Having a serious challenge trying to feed your family on your current income? You’ve stopped eating out, saved gas by only going to essential places and reduced your on-the-road coffee purchases to almost never. You are economizing all over the place and still your pocketbook is screaming!

Whatever the cause of your current situation, be encouraged that this is just a season. Nothing stays the same. Transitions come and go. This time of personal economic crisis is not forever. It may feel like it is, but it’s not!

So, why not take charge of your thoughts and adopt a new attitude! This crisis is not going to break you but make you. It will be your training ground in preparation for better times to come.

Where to start? By conquering the one jungle that everyone must contend with on a recurring basis: the grocery store! How can you enjoy grocery shopping with such restrictions? How can you do more with so little? Think like a millionaire!

If it seems to be a little kooky to compare grocery shopping and a millionaire mentality, think again. Authors Thomas J. Stanley and William D. Danko report in their best seller “The Millionaire Next Door” that most millionaires got there by a slow, methodical approach to living. They didn’t get a windfall and go right out to buy a yacht. No, they worked hard, pinched pennies, seldom bought on credit and said “no” to some “today-things” with a purpose in mind. They were focused and meticulously aware of where every dime was being spent. Who would have thought that this is what it takes to become a millionaire.

So, you’re financially caught between a rock and a hard place. Welcome to your training ground. How do you get this vision of a “millionaire” inside? Start simple. Adopt a great attitude and say “This is going to be fun!”. Painful but FUN! Put purpose into it. You are going to stretch ridiculously low dollars and triumph in providing another week of delicacies for your family that will make life seem not-so-bad!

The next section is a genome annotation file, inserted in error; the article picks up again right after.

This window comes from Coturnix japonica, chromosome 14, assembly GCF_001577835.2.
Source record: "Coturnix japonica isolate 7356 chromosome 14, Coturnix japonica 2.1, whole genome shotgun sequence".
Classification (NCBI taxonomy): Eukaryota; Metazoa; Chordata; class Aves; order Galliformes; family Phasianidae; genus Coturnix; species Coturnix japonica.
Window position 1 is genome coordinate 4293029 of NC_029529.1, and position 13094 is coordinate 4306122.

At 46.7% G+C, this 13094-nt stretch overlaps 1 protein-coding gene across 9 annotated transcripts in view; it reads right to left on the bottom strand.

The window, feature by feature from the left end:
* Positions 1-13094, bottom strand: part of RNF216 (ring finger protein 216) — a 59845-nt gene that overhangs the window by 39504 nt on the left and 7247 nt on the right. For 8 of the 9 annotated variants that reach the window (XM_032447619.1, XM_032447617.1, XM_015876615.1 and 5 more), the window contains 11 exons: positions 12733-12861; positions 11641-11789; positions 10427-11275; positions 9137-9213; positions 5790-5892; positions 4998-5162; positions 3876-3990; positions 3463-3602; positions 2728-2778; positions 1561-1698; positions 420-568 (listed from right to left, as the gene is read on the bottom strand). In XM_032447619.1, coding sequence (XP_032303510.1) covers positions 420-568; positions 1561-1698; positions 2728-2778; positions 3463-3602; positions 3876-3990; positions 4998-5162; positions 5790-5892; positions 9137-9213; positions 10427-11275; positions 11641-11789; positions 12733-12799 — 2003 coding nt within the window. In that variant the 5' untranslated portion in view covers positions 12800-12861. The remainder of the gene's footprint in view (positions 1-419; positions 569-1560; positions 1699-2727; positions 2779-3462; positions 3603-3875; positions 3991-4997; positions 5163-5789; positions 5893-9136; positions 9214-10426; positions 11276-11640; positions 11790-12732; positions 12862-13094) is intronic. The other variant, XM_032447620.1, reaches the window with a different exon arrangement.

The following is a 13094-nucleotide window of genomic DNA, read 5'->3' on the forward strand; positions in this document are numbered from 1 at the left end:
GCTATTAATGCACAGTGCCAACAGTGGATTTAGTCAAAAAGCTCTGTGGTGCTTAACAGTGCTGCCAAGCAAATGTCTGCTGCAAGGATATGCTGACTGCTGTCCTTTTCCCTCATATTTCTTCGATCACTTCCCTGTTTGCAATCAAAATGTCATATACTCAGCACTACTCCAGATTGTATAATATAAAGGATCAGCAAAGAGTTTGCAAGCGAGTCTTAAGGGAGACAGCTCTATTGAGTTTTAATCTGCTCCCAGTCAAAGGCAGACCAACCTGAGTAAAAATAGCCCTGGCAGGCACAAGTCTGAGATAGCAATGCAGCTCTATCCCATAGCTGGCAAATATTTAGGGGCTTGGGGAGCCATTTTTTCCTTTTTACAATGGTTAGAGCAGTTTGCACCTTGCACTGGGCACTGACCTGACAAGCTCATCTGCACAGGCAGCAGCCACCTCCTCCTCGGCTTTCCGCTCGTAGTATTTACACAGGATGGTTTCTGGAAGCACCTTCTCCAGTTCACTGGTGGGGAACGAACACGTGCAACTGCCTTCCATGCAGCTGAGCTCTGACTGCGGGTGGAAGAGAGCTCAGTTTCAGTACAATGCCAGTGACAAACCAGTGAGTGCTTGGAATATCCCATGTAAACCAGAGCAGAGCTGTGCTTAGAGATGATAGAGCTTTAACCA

Now what? Start with a plan!

Know what you have to work with. Besides paying necessary bills for the week, what will be available to take to the grocery store?

Consider what has to be accomplished with this week’s pay. Does that money include your gas money? Unless you work from home, you’d better count that in. Determine what portion can be spent on food.

What are THIS week’s shopping essentials? Can that shampoo stretch another week? What are you going to make for your meals? Select recipes that your family likes, so that they are happy and nothing is wasted, but steer clear of anything that requires the purchase of ingredients that will sit on the shelf for months. (If it calls for ketchup, buy it. Ketchup you’ll use! If it requires tarragon and you don’t have any, you may want to save that recipe for another time. Tarragon can be pricey and you won’t use it often enough.)

Where to shop? Select stores that are pleasant to be in but offer good pricing, as well. Stores like that do exist. You can supplement by going to budget grocery outlets to stock up on staples like condiments, bread and canned goods. Visit public markets where produce is fresh from the farm to you. Arrive just as the vendors are packing up for the day and you can pick up great deals at a fraction of their already low price.

Don’t forget the meat! Meats and poultry are a real budget-cruncher but they are such an important dietary basic. You stay full longer on protein. It gives you energy and helps you think. Eat nothing but low-priced carbs and, after a while, you won’t feel well and you’ll be hungry all the time. The best way to buy meat is to buy it in bulk and break it into smaller portions to freeze when you get home.

Don’t waste your resources. Is today’s purchase necessary for this week’s meals? Can it wait a little while? When you do buy it, will it spoil if not consumed right away? Make sure you put it to use while it’s fresh.

Make a precise list. No guess work. If you have a computer, put your list on an Excel spreadsheet with estimated prices. Based on your experience, predict the cost of each item and pad it just a little bit. (If you think it will cost $2.25 then write down $2.50 just in case there is a price hike.)

If your total exceeds the money you have to spend, cross out items you will skip this time around. Do not despair! It may hurt for the moment but remember, THIS IS JUST A SEASON! Things will get better and you are going to get through this. And, think of how smart you’re getting. You are becoming a pro!

Bring coupons but buy generic or store brands when it’s a better deal. Even with coupons, buying store brand items may be a smarter move.

So, that’s a beginner lesson at how the millionaire mentality can help you in tough times. Put it to work for you and have fun thinking of new ways to beat the system! Better times are coming.

About the Author:

Sinea Pies is an accomplished freelance writer and an expert in the areas of organizing, parent & family and time management. Her passion is to help people to “get their Ducks in a Row” in all areas of life. Visit her website at http://www.ducksnarow.com.